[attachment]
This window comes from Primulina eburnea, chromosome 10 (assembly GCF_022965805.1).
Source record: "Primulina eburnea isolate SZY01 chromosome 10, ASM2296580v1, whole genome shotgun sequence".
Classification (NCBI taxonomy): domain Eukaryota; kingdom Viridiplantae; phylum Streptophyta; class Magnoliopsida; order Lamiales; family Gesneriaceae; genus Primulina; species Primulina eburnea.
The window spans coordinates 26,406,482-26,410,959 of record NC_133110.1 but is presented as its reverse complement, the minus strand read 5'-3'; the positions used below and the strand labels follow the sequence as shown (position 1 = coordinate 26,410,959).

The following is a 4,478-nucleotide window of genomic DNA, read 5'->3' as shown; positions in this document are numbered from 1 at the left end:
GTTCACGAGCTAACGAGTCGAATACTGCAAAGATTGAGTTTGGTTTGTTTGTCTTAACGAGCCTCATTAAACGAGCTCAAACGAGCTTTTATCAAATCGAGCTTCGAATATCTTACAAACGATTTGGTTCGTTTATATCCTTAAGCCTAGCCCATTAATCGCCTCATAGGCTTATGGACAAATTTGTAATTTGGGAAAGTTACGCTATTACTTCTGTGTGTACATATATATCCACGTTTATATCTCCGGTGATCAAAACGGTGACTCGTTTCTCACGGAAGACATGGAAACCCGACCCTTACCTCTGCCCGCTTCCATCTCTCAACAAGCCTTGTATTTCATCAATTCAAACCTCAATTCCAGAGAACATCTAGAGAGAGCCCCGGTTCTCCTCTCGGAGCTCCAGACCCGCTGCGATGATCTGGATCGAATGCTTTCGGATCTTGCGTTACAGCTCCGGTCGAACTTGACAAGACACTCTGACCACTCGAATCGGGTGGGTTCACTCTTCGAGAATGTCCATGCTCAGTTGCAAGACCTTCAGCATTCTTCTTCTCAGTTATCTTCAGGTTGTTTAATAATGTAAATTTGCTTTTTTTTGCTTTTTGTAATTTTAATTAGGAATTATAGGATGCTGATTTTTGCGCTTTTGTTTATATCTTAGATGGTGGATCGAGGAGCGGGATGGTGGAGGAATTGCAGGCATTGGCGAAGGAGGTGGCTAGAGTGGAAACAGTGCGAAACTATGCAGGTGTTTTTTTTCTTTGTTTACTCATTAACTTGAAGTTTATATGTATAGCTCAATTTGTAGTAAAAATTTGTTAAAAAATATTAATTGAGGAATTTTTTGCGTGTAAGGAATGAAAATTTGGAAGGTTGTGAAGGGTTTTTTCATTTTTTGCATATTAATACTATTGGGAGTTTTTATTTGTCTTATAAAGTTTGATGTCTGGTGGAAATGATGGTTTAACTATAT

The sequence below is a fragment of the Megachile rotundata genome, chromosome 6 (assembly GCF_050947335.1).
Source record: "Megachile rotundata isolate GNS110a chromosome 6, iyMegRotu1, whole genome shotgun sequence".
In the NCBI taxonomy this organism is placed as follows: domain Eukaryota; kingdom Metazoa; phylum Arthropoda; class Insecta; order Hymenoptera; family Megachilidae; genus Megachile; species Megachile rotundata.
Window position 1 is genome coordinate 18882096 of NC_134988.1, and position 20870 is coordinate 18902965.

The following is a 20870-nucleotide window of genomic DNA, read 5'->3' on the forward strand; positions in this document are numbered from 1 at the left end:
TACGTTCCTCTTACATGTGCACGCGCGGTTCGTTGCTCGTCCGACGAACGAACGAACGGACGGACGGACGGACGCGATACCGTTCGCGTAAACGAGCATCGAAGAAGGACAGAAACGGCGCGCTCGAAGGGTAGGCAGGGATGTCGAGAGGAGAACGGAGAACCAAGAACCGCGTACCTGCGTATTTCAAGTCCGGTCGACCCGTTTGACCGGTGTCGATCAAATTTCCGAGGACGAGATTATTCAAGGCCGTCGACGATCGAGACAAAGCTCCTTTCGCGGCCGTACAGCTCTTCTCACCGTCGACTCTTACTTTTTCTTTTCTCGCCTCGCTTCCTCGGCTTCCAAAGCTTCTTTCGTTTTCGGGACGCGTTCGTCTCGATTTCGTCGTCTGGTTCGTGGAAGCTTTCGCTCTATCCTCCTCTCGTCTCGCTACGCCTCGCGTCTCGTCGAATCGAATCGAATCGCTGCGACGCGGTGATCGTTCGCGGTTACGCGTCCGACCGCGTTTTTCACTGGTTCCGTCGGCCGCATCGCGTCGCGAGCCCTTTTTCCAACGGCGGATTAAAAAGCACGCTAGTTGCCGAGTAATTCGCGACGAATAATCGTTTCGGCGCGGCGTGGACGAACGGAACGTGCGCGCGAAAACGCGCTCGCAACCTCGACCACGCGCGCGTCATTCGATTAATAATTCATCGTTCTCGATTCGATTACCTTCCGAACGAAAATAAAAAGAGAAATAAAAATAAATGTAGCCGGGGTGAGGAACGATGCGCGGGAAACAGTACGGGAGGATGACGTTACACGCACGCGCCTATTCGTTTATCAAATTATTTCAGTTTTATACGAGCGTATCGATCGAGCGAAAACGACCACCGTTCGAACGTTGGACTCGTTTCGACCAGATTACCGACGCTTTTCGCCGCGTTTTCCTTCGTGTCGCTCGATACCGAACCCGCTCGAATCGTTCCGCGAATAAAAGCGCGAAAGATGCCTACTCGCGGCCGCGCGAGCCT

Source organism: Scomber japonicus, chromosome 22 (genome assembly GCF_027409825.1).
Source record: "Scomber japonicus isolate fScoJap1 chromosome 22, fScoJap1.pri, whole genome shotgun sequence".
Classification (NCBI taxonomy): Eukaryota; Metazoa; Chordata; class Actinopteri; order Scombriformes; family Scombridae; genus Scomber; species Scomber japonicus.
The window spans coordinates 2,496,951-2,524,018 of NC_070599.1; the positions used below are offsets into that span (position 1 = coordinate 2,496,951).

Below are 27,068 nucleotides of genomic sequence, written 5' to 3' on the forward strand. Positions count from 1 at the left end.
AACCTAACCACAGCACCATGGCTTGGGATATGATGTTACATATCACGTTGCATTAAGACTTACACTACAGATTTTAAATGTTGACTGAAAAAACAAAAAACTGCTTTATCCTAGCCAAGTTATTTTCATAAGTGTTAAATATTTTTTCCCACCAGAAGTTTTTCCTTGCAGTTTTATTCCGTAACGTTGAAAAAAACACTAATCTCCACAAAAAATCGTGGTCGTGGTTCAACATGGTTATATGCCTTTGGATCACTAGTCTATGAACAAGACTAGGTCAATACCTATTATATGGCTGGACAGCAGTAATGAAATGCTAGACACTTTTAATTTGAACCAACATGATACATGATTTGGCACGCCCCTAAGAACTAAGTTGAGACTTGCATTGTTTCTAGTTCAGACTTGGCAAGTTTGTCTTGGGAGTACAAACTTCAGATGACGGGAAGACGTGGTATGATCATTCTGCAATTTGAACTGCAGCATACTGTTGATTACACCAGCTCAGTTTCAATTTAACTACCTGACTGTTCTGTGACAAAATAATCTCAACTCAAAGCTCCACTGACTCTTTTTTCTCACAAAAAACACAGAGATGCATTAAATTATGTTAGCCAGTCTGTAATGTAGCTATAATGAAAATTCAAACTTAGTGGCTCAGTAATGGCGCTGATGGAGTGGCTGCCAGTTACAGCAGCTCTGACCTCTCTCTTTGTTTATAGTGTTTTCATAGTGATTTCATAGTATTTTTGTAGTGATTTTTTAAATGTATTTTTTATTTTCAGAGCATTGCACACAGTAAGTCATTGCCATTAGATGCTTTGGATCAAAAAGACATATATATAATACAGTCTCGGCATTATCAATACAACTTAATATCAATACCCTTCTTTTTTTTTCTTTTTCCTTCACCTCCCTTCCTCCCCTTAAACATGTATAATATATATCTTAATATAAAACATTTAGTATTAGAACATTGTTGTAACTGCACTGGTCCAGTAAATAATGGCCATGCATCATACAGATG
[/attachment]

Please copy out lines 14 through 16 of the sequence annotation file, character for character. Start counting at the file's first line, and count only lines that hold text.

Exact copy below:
Source record: "Scomber japonicus isolate fScoJap1 chromosome 22, fScoJap1.pri, whole genome shotgun sequence".
Classification (NCBI taxonomy): Eukaryota; Metazoa; Chordata; class Actinopteri; order Scombriformes; family Scombridae; genus Scomber; species Scomber japonicus.
The window spans coordinates 2,496,951-2,524,018 of NC_070599.1; the positions used below are offsets into that span (position 1 = coordinate 2,496,951).